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Gastroenterology Medicine & Research

Gastrointestinal Disorders and Psychology

Mariela González Tovar*

Department of Psychology, Pontifical Catholic University of Chile, Chile

*Corresponding author: Mariela González Tovar, Department of Psychology, Pontifical Catholic University of Chile, Chile

Submission:June 12, 2020;Published: December 10, 2021

DOI: 10.31031/GMR.2021.06.000637

ISSN 2637-7632
Volume6 Issue3


Both depressive-anxiety symptoms and psychosocial stressors are elements involved in gastrointestinal disorders [1]. What is debatable is to clarify what is the role of these factors, either as consequence or as cause in the appearance, or in the recurrence of these diseases. It can be considered that in some cases there are symptoms where there is no structural injury, but they are of emotional origin; and others in which the psychic manifestations are only a repercussion of a primary gastrointestinal disease [1]. In the first case, it is obvious that the emotional component is essential in the onset, maintenance, and relapses of the disorder, and when there is organic injury, a disease that can occur autonomously is established. In the case of primary diseases, where a psychic etiology has not been demonstrated, it cannot be ignored that psychic factors can influence vulnerability to contracting diseases, since the organism varies its balance in the face of stress [2]. Current knowledge has not yet clarified the relationship between psychic factors and their organic impact. Over the past 30 years, human research has proposed a clinical relationship between stressful life events and higher rates of morbidity and mortality [2]. In the field of Gastroenterology, these studies are even more confusing, because they vary with respect to whether the variable under study is the beginning of the disease, the appearance of symptoms or the clinical presentation [3]. While, in the field of Psychology, one is usually more interested in the way in which environmental factors and behavior modify a patient’s illness. Once an illness is established, cultural and family norms, as well as the psychological state and existential circumstances causing stress must be taken into account, since they tend to modify the behavior of the disease and perhaps even the disease itself. This is how social support and coping strategies can cushion these effects [4-6].
In usual gastroenterological practice, various psychiatric diagnoses are often observed, which are related to gastrointestinal disease [7]. Among these most frequent diagnoses are Anxiety: which consists of an unpleasant emotion that is accompanied by a feeling of threat or imminent danger of unknown or irrational origin, which may or may not be associated with a specific stimulus [8]. On the other hand, between episodes of stress at the origin and manifestation of symptoms of some gastrointestinal disease, relatively recent events can be distinguished, which mark the beginning of the symptoms or affect their severity, or early stress experiences in the life of the subject, which may manifest a predisposition to the development of this type of disorder. But the relationship with stress is not only here, since the disease is seen as a stressful event in the life of the person who suffers from it, highlighted by the alteration that the individual has in their quality of life [8].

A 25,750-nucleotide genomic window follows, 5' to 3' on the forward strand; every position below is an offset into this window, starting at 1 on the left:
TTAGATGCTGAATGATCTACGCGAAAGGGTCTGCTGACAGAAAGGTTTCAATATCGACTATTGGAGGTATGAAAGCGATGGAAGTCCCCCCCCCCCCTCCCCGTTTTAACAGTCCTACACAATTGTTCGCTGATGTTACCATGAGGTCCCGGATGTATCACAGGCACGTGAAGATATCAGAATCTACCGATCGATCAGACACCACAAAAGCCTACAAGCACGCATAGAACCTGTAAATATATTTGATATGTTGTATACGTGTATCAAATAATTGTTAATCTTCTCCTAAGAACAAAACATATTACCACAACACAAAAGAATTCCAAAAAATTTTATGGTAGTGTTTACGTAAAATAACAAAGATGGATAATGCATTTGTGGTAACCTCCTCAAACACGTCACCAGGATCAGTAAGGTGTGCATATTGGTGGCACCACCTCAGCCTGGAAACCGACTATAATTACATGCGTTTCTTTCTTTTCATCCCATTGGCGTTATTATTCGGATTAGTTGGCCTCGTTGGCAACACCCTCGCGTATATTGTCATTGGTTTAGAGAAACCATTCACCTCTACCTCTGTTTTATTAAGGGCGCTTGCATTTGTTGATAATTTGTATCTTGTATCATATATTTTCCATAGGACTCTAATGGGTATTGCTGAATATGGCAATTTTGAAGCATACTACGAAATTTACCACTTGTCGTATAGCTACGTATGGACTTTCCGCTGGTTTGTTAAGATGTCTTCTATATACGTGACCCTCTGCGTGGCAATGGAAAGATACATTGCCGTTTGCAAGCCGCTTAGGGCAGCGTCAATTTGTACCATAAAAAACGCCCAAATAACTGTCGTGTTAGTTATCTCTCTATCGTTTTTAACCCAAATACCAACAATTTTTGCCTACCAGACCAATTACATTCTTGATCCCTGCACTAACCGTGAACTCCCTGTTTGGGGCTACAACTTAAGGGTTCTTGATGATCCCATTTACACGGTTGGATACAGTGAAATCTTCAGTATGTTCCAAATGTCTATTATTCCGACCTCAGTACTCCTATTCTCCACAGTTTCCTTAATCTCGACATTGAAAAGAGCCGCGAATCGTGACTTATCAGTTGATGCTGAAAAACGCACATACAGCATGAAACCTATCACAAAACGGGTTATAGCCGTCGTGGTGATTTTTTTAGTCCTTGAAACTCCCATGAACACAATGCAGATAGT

Thus, it is seen that the nature of a psychopathological state in the context of a gastrointestinal disease must be clarified exclusively by clinical criteria [9]. The doctor’s dialogue with the patient is the most important element of success in the diagnosis and treatment of discomfort that overwhelms the patient. That is why it is important to determine the respective influence of the biological, psychological and social dimension of the patient’s disease, since it is unnecessary to subject the patient to superfluous studies and diagnoses, instead of exploring the psychological determinants possibly involved in the discomfort [10]. It is relevant to take advantage of the role of the psychologist in the gastroenterologist’s care team, and what the new area of psychogastroenterology can contribute to the palliative care of the symptoms of gastrointestinal diseases, but also by guaranteeing a comprehensive approach, in defense of a biopsychosocial care [11]. Psychogastroenterology must be recognized by different health professionals as a scientific discipline, this will allow the development of research and care and intervention plans in the different medical teams, consolidating itself as an area that underlines the role of the psychologist in multidisciplinary teams.


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© 2021 Mariela González Tovar. This is an open access article distributed under the terms of the Creative Commons Attribution License , which permits unrestricted use, distribution, and build upon your work non-commercially.